I started hearing about human trafficking in Wisconsin shortly after my return in 2014. Finally this fall I started to look into what I was hearing. The result was this piece for the Guardian, which was the most-shared story of the day when it went up in early November. There is much more to this issue, and this report focuses only on minors and only on those caught up in sex trafficking. There is, of course, trafficking that doesn’t involve sex, just as there is labor trafficking that does. This work introduced me to Claudine O’Leary along with others in the Milwaukee area who are on the front lines with the young people involved. They are the ones who made this report possible and who are raising awareness that sex trafficking happens in the US every day; it’s not something that just takes place overseas.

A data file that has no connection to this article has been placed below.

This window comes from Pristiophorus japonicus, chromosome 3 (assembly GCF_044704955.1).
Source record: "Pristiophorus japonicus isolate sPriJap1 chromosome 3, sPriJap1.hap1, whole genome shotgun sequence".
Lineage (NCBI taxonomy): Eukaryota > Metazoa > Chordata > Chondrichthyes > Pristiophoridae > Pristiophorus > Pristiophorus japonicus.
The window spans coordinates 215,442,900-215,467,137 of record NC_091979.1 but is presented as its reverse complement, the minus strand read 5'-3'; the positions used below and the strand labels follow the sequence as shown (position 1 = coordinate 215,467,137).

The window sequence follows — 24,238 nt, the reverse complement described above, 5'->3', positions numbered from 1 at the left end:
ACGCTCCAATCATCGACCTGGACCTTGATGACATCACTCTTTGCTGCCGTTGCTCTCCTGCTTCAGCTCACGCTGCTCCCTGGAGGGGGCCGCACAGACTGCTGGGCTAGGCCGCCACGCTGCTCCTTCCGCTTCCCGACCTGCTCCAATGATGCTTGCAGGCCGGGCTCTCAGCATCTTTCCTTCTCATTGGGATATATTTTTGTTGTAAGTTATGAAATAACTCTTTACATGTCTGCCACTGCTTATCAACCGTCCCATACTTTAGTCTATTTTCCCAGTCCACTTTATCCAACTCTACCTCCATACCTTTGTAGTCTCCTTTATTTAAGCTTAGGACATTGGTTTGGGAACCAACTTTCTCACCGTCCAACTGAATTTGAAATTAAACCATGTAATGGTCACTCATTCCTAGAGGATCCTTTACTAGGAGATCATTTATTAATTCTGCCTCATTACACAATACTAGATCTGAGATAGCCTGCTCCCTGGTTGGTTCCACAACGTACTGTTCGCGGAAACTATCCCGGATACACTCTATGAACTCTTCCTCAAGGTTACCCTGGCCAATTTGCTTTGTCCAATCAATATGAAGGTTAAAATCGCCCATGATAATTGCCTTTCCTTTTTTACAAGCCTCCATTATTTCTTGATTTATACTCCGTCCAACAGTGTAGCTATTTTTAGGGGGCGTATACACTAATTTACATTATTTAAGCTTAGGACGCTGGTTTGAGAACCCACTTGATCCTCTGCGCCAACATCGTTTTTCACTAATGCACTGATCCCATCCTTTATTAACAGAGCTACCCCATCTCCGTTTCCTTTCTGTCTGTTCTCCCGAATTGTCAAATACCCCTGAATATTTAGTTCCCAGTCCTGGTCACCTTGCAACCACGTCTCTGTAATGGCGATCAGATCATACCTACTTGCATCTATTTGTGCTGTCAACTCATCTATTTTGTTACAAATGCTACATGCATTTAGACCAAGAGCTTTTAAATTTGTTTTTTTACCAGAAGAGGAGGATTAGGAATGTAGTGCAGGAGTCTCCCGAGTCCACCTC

Shortly after this was published, Pacific Standard Magazine posted my analysis of the federal lawsuit filed to challenge Wisconsin’s 2011 redistricting plan. The Whitford vs. Nichol lawsuit differs from other lawsuits arguing partisan bias because it is presenting a method for determining whether redistricting processes are fair to the two major parties. Eric McGhee and Nick Stephanopolous developed the “efficiency gap” tool set out in the lawsuit.